How can one get to the feast? In the parable of the royal feast, Jesus provides two conditions. The first condition concerns election - only the elect take part. The Bible does not inform anywhere about the election criteria, so there is no need to undertake this thread. What is important is the effect of election, namely the elect who believe and repent in the name of Jesus Christ receive as a gift the divine spirit that enables them to participate in the feast, that is, to learn directly from the Word of God (1 Cor. 1:23,24, 2:1-16). Of the three groups of the people of God mentioned above, only group 3) - believers endowed with the spirit of new birth, can take part in the feast, feeding on the Word of God directly. Believers in groups 1) and 2) are more or less dependent in their understanding (and often to the point of adiction) on those members of the Church who fulfill their consecration in the study of the Scriptures and passing these teachings to the house of faith (Mt. 24:45-51; Eph. 4:11-16).
The other condition of attending the wedding feast is the possession of a robe. The robe in the Bible is a symbol of righteousness (Job 29:14, Ps. 132:9,16; Is. 61:10, Zech. 3:4). In the introduction to the parable Jesus rebukes the Jews that, though being a chosen people, they neglected faith in him and repentance before God, which is why "the reign of God shall be taken from you, and given to a nation bringing forth its fruit" (Mt. 21:43,44 YLT). The Jews, who were naturally invited to the royal feast, did not attend it because of the lack of the fruit of repentance. In this way, the parable is a warning to Israel that the divine election does not do everything to them; that in order to get to the feast and be accepted as God-born sons, they must also do repentance - they must give up their sins and convert to God through Jesus Christ (Acts 2:38). However, we also have in the parable such a figure that has appeared, but who has neither garment nor a confirmation of God's election.
The man without a robe represents the non-elect. When the invited guests refuse to come, the king commands his servants to invite anyone they meet. And so do all the major churches of Christianity and many smaller ones: through practices such as baptism of infants, they bring to the feast literally everyone, good and bad (Mt. 22:9,10). Many, however, are only formally followers. Without having the spirit of faith and repentance of their sins, they expect to enter the feast if they only meet formal requirements of their churches and faithfully follow tradition. Such, however, do not find God's recognition, and thus are not counted among the elect. Moreover, without being chosen, they also have no hope of securing a proper garment for themselves because God does not cooperate with them in this matter (Rom. 8:28; Phil. 2:12,13).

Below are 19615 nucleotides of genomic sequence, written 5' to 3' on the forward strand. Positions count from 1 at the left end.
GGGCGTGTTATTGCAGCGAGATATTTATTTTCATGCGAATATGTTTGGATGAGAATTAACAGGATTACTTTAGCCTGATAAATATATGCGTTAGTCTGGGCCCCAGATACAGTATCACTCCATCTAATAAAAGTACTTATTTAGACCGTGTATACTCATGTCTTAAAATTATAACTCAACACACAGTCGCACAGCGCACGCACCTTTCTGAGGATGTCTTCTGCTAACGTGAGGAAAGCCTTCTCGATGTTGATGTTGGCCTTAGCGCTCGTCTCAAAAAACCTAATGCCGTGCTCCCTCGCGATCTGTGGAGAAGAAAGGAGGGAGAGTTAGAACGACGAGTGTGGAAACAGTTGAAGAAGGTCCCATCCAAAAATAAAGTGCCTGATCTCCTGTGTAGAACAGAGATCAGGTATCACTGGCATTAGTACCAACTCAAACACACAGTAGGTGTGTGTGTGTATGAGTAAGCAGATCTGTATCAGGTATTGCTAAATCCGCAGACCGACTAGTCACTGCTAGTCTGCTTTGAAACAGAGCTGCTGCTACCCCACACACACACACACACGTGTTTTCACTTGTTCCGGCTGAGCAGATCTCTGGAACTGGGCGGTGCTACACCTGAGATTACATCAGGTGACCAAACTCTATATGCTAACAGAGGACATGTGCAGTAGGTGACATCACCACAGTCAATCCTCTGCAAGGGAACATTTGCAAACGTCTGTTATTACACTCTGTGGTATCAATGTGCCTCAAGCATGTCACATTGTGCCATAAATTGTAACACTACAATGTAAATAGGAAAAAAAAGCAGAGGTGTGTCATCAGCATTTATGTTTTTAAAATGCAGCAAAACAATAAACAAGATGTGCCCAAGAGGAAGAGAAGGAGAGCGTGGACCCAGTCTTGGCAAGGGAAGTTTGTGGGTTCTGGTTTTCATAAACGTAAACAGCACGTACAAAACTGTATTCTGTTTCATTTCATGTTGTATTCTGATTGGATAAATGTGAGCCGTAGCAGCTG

Weeping and gnashing of teeth
We also learn at the end of the parable that the man without a garment is thrown out "to the outer darkness, there shall be the weeping and the gnashing of the teeth" (Mt. 24:13 YLT). It is worth noting that the hands and legs of the guest are bound by the same servants of the king who invited him to the feast. And so those who invite very often teach mistakes that prevent converts from using legs in reaching the truth and using their hands to practice it. Casting into the darkness refers to the fact that the followers of churches are in fact in spiritual darkness, without knowledge of the truth. This state of darkness causes weeping and gnashing of teeth in two senses. On the one hand, it is a state of individual doubts in which many believers are today. Their faith is almost everyday under the fire of atheist ideologies, but they do not have the knowledge to resist them. The need for faith combined with a lack of understanding is for them a source of lukewarm faith and endless dilemmas.
Of course, there are people whose faith, although largely based on error, is immune to any outside attacks, but at the same time it becomes immune to any teaching that could shake the smallest element of the error on which it is based. Such people fill the space of faith today, but it is not a state that would be welcomed by God. Such people will have to face the fall of institutional Christianity, just like Jews had to face the fall of their statehood in 70 AD. The oppression of Christianity, in the spiritual sense will be a traumatic event for its members. Those who are not present at the feast will also have no knowledge of the Scripture to understand why the system considered to be expressive of God's will collapses. It will be an event in the full meaning of 'weeping and gnashing of teeth' for the non-elect.